Dismiss Notice

Welcome To CK5!

Registering is free and easy! Hope to see you on the forums soon.

Score a FREE t-shirt and membership sticker when you sign up for a Premium Membership and choose the recurring plan.

Brakes 101 (How to bleed and replace shoes)

Discussion in '1973-1991 K5 Blazer | Truck | Suburban' started by Blazer_Boy, Mar 19, 2001.

  1. Blazer_Boy

    Blazer_Boy 1/2 ton status

    Joined:
    Dec 16, 2000
    Posts:
    1,669
    Likes Received:
    0
    Location:
    Sioux City, IA, USA
    (To cut through my rambling, need to know how to put shoes in a 12 bolt and bleed the brakes for an '82 K5.)
    I feel a little silly asking this, I mean I've torn apart a T-Case and put on all new shocks (bragging here, lol), but I guess we all have to learn before we can do something. This weekend, if all goes well, I'll be dropping my 3.08 10-bolt and putting in a 3.73 12-bolt. I need to do a few things before I put in my 12 bolt to bring it back to life, mainly putting in new shoes and how to check my drums.

    I'll have to bleed the brakes after putting this axle in and I have abousolutely NO clue. Here is the extent of my knowledge. If you put some brake parts on the floor all I could tell you is the names of stuff, booster, master cylinder, pads/shoes, and proportioning valves. I basically need a walk through on how to do EVERYTHING. I know where to put the fluid and what the rear proportioning valve looks like, but thats it!

    Oh, how do I check if my drums are good? Is putting in shoes easy? Ya know, just put all the crap back like how ya found it, lol. Any idea what width shoes I need use. All I can tell from the frame I'm robbing the axles from is that it has dual pipes (not sure if they're stock), a Dana front, and used to run a 400.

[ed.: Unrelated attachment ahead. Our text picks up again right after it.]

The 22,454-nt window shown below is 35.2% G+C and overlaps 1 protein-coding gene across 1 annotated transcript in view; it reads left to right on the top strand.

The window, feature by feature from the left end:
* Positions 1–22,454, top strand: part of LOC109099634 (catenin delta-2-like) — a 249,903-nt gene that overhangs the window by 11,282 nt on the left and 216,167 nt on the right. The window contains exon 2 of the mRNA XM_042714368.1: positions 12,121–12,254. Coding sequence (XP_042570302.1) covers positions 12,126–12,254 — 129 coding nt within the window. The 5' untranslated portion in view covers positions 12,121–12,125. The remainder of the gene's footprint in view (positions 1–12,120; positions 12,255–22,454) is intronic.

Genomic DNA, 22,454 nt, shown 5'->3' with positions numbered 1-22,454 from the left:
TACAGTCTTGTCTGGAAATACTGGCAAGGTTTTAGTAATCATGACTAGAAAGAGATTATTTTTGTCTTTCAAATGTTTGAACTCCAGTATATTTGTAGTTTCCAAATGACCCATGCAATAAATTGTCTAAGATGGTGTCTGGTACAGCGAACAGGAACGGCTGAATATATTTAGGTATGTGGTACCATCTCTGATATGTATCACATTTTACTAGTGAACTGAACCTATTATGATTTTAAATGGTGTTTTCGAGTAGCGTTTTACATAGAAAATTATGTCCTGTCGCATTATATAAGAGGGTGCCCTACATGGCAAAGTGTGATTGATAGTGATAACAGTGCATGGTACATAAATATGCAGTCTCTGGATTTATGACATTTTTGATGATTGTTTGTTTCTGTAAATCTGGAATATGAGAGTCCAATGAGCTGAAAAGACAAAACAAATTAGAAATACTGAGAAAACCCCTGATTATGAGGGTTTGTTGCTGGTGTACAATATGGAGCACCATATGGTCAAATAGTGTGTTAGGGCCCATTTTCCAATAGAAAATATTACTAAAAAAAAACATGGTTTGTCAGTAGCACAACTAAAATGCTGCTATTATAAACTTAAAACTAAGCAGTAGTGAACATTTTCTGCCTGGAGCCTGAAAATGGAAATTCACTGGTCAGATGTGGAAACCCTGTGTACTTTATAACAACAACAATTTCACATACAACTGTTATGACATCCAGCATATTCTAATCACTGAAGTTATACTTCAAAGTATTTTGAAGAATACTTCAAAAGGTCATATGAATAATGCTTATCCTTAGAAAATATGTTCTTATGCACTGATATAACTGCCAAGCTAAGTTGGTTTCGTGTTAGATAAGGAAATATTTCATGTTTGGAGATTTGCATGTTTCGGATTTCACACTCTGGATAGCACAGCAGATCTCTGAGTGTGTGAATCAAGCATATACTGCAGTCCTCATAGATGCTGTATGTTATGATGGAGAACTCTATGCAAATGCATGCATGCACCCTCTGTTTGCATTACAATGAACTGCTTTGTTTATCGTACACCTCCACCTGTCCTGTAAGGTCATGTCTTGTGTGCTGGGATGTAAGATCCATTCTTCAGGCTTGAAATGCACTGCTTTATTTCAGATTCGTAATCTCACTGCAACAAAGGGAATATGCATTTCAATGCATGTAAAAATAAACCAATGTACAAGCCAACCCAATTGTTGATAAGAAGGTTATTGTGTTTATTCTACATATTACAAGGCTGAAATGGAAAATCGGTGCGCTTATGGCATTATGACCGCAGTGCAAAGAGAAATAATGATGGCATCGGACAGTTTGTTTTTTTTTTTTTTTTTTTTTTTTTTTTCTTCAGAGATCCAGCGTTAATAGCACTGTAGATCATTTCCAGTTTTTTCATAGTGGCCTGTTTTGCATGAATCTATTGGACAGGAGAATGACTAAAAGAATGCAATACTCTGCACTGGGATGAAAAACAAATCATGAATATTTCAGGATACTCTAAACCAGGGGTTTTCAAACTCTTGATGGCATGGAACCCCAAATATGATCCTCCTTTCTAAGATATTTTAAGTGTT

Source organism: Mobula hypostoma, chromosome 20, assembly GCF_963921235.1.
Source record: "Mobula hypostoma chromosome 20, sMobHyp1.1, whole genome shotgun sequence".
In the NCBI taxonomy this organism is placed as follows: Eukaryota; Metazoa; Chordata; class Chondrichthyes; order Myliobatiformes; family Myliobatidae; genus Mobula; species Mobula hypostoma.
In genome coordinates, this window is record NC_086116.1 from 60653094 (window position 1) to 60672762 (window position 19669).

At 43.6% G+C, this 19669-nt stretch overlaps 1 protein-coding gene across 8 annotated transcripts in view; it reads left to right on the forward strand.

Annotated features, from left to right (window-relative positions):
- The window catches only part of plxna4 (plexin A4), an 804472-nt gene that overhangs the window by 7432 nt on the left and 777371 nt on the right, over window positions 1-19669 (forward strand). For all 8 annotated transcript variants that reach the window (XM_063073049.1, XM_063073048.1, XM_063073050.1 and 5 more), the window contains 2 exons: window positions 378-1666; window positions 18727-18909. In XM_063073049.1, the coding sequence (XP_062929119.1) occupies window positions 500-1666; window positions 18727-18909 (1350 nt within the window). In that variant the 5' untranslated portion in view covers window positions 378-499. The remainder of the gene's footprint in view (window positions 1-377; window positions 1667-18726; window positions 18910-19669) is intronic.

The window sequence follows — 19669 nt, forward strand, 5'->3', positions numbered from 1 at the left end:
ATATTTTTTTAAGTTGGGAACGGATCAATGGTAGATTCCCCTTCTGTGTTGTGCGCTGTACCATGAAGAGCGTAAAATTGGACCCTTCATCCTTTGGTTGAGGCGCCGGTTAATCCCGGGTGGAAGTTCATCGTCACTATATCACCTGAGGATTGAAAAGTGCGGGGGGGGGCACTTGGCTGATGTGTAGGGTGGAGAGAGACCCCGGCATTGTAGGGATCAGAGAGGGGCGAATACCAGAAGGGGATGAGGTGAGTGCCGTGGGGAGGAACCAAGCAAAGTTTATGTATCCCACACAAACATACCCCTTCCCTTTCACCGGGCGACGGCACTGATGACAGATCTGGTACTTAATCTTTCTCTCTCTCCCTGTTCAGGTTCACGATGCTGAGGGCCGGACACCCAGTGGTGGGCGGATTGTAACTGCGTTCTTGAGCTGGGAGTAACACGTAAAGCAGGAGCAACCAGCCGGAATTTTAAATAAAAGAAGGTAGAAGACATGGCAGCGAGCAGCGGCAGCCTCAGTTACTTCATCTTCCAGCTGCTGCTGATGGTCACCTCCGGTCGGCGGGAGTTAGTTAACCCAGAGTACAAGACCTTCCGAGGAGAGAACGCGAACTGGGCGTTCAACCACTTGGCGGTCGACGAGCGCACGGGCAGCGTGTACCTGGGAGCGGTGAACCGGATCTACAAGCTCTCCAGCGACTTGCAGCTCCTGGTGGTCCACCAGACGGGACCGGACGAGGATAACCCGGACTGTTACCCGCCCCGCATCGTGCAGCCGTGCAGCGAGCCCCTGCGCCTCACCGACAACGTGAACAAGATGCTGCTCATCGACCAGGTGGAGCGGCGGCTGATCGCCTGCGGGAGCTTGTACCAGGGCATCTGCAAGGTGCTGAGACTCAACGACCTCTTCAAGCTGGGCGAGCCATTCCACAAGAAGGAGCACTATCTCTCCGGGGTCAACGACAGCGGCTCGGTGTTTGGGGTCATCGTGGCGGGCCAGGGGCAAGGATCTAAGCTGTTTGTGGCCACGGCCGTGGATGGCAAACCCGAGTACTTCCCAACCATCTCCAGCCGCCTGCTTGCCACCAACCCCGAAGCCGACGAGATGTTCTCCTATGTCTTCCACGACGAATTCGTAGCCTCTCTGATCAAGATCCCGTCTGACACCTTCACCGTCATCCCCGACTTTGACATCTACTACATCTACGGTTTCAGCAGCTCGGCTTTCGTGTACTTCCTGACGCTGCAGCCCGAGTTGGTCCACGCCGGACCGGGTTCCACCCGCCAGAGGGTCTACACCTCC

Thanks [​IMG]
     
  2. muddin4fun

    muddin4fun 3/4 ton status

    Joined:
    Feb 19, 2001
    Posts:
    5,644
    Likes Received:
    0
    Location:
    N Texas
    I suggest you go to the parts store and get a Haynes manual. It'll tell you everything you need to know. I have to do it inorder to explain it. Drum brakes are a pain in the a$$!!!!!

    [​IMG]


    <A target="_blank" HREF=http://muddin4fun.coloradok5.com>http://muddin4fun.coloradok5.com</A>
     
  3. UseYourBlinker

    UseYourBlinker 1 ton status

    Joined:
    Jun 7, 2000
    Posts:
    11,117
    Likes Received:
    0
    Location:
    .
    Most manual's have pictures to help you also.

    <font color=blue> Yesterday was history,tomorrow is a mystery,and today is a gift. -Taproot- </font color=blue>
     
  4. Blazer_Boy

    Blazer_Boy 1/2 ton status

    Joined:
    Dec 16, 2000
    Posts:
    1,669
    Likes Received:
    0
    Location:
    Sioux City, IA, USA
    Great, now I have to drive ALLLL the way to library and get some books, thanks for nothing, haha just $hitin'. That sounds like a good idea, should have thought of books to begin with. Is there any special little tools that help to bleed brakes?
     
  5. Triaged

    Triaged 1/2 ton status

    Joined:
    Feb 21, 2001
    Posts:
    3,808
    Likes Received:
    0
    Location:
    CA (LA/OC area)